Aspiring to hidden govtSubmitted by Eleven on Sat, 08/06/2016 - 19:05
Aung San Suu Kyi told the Forum 2000 Conference in September 2013 in the Czech Republic that the best governments go about their business without being noticed.
Speaking under former president Thein Sein’s administration, she spelled out what she hoped for in Myanmar.
The Voice of America said that good governance involved making the most of opportunities but also providing freedom, security and numerous services, which instilled a sense of cooperation with the people. The people must be willing to comply and be a willing party in a reciprocal relationship with the government.
Myanmar lacks the experience required for good governance after years of incompetent rule. In an ideal society, citizens join hands with the government to fulfil their ambitions because the administration is accessible, transparent, makes good on its promises and has capable leaders.
Suu Kyi says some governments are hated and some are feared but the best go unnoticed.
The government that all of us want is humble but performs its duties and responsibilities, where citizens have their needs met before they take notice of the efforts. It is like having a good parent. They wake before the children and prepare breakfast for the family without anyone noticing.
Under good governance, citizens should be free to criticise, think and decide.
The late president Vaclav Havel of the Czech Republic founded the Forum 2000 to help push for global democracy. He also nominated Suu Kyi for the 1991 Nobel Peace Prize.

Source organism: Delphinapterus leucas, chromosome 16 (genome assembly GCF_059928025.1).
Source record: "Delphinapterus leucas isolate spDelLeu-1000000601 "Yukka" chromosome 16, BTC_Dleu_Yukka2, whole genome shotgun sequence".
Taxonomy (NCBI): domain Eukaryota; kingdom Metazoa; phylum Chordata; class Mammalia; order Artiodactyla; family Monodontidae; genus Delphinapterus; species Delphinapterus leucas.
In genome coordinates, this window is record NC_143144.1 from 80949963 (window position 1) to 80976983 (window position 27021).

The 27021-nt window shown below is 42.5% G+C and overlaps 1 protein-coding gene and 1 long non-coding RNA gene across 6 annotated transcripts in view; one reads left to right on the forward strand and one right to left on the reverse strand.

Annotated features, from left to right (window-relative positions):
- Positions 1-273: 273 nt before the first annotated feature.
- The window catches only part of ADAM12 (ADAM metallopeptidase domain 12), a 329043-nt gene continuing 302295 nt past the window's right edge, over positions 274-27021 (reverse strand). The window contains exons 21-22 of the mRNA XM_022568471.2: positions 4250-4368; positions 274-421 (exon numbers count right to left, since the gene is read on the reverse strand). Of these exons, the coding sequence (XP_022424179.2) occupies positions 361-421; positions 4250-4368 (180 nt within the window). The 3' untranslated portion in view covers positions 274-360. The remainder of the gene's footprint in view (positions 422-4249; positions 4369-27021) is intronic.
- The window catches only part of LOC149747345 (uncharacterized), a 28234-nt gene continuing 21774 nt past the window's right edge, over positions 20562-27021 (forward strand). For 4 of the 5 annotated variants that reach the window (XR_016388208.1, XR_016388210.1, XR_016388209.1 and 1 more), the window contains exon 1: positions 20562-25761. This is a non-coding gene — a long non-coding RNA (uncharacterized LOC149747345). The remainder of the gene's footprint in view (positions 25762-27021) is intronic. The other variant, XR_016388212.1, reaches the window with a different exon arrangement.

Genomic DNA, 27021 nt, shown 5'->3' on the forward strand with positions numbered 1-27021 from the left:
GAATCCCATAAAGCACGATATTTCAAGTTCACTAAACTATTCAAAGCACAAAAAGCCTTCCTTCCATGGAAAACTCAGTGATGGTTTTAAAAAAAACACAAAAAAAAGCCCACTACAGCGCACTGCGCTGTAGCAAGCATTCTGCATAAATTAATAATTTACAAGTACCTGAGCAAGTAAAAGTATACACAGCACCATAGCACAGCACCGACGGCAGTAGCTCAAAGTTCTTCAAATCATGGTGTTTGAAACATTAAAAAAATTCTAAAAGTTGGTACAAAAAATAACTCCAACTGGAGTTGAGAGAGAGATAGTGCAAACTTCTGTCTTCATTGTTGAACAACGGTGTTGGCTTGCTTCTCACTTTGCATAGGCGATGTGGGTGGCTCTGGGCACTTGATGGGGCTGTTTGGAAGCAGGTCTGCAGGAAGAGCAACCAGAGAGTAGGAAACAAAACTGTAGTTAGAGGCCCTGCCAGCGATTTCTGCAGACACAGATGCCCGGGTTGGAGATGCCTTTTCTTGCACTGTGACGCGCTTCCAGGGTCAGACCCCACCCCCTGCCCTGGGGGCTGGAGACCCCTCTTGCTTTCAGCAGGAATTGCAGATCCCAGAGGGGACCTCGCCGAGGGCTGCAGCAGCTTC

So how does our new government shape up to the ideals?
Yangon’s regional government needs to become more proficient in administration rather than just paying lip service to reform. It should strive to minimise erroneous projects, doing everything in a careful manner. In June the government formed a committee to scrutinise high-rise projects, which must be kept non-corrupt as it deals with huge projects. The committee is chaired by Nilar Kyaw and includes Hlaing Maw Oo, secretary of the Yangon City Development Committee, geotechnical expert Dr Yu Maung and structural specialist Dr Toe Toe Win. But there are limits to the knowledge and understanding of experts.
Do the members pass the town-elder test? To become an elder we look for wisdom and morality. It is questionable whether Ye Min Oo, who is a member of the committee, fits the generally accepted benchmarks for a town elder.
On July 11 the scrutinising committee issued a statement urging construction companies to abandon plans for large projects and reduce the number of floors in their designs. Some companies have had to remove half their floors, causing difficulties, financial losses and labour disputes. The government faces its largest barrage of criticism yet.
Meanwhile, Maung Maung One, part of the 88 generation, was reportedly prohibited from entering the country and sent back in the week to the USA. The Myanmar Embassy in Washington had issued him a business visa but immigration officers at the airport barred him entry.
After a social-media campaign, it was announced that the US citizen would be allowed to return for the 8888 anniversary on Monday. While many celebrated this apparent U-turn, others questioned whether the decision had simply been made because Maung Maung One was well connected, asking if it was a return to the old system of favours for friends. Will other, less-well-known exiles get the same treatment?
We voted to get rid of the system of favours based on personal relations. Nothing will change if only the faces change but the system does not.
There is a desperate need to be rid of such a terrible system. Administrators should remember Suu Kyi’s words in 2013.
We are impatiently awaiting the arrival of a government that, according to Suu Kyi, governs without the people being aware of its presence.